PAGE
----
Mon. Jul 26th, 2021
Gov. Ron Desantis addressed the press in Pensacola on June 25, 2021. Source: Screenshot/Florida Channel

Gov. Ron DeSantis traveled to Pensacola Friday to dispatch 50 state law enforcement agents to the Texas-Mexico border, a mission highlighting what Republicans like the governor consider security failings by the Biden administration.

DeSantis didn’t mention the president by name during a press conference, conducted at a highway weigh station with the uniformed officers in attendance, although in the past he has criticized President Biden for reversing the Trump administration’s border policies.

Although those were punitive toward asylum seekers including children, the governor had insisted they had been “curbing illegal immigration, securing our border, and keeping Americans safe.”

DeSantis, who has been using culture war battles to boost his national profile ahead of his reelection bid next year and a possible run for president, indicated that at least part of the tab for this exercise will fall on taxpayers in Texas, not Florida.

“That’s still a point of discussion. Typically, if someone would help us, you know, we would pick up some of their funding. So, that’s how we would hope that it goes. But we don’t anticipate getting any federal funds,” he said.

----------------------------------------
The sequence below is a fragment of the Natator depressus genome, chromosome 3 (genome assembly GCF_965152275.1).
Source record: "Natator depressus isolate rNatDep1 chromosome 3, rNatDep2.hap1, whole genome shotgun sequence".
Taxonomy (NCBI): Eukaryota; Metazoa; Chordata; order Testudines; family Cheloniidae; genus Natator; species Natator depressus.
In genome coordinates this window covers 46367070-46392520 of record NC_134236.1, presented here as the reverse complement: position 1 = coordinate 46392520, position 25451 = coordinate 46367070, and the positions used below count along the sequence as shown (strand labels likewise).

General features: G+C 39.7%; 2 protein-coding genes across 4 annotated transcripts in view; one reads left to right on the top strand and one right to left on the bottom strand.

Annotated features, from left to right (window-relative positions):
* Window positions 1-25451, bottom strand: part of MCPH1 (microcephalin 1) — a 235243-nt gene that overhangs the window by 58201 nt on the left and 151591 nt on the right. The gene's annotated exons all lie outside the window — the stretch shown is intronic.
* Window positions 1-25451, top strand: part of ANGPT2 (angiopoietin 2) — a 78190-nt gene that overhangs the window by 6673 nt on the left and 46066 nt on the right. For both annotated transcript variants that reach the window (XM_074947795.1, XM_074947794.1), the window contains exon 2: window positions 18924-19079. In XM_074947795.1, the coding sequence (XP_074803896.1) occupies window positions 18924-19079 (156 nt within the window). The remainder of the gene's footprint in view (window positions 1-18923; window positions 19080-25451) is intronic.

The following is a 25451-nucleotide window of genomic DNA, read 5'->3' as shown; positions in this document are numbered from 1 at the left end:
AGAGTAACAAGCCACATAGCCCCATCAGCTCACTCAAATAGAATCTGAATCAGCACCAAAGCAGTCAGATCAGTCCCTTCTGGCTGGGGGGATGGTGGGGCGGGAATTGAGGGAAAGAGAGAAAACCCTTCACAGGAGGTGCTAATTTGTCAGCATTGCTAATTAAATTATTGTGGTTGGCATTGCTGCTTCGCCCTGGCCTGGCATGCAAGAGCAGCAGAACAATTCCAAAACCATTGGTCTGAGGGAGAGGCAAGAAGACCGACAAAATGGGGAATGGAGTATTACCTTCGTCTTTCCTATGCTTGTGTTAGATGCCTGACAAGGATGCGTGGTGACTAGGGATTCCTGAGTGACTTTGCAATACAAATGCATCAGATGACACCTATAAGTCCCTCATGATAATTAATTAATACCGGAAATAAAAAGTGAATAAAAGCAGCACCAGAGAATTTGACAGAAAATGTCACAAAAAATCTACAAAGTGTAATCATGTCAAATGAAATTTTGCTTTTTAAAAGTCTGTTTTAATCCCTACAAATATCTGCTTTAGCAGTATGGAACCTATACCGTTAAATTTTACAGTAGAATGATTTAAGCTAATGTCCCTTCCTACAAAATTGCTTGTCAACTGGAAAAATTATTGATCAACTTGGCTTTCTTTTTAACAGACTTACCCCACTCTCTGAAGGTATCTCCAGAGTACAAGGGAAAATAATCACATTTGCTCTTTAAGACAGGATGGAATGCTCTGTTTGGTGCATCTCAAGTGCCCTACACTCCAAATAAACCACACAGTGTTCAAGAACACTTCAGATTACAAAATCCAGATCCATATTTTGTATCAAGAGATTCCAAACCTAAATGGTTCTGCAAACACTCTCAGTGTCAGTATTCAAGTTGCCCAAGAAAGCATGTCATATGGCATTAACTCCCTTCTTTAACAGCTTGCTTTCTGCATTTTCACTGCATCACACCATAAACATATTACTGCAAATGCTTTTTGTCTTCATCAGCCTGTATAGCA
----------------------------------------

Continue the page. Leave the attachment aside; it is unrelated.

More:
In addition, the GOP governors of Idaho and Nebraska are sending resources, according to U.S. News and World Report,  and Republican Iowa Gov. Kim Reynolds said Thursday that she would send 50 state troopers.

The Phoenix contacted the White House seeking comment but was referred to the Department of Homeland Security, which includes U.S. Customs and Border Protection, or CBP.

“CBP continues to leverage our longstanding relationships with state and local law enforcement, including deconflicting operations in the border region and responding to call-outs from other law enforcement agencies. CBP defers to the governor’s office to speak to any steps they are taking to increase an enforcement posture,” that agency said via a spokesman.

Progressive organizations denounced the as politically motivated in written statements.

“It is more clear by the day that Gov. Ron DeSantis is putting his political ambitions to run for president in 2024 ahead of the everyday needs of Floridians. Today’s photo-op to send Florida law enforcement officers to the Southern border, as our state faces a rising wave of violent crime after two decades of Republican rule, is just the latest example of Gov. DeSantis’ utter neglect for his actual job of governing,” Progress Florida Executive Director Mark Ferrulo said.

“As Floridians continue to navigate a fragile recovery from an unprecedented global pandemic, Gov. Ron DeSantis continues to fight imaginary problems aimed at appealing to a national conservative base. These days, the only place the people of Florida can find Gov. DeSantis when he’s not raising their taxes is on Fox News,” said Florida Watch Executive Director Josh Weierbach.

Vice President Kamala Harris was in the border region on Friday, visiting a migrant processing center, according to news reports, having already traveled to Mexico and Guatemala to address the roots of the problem.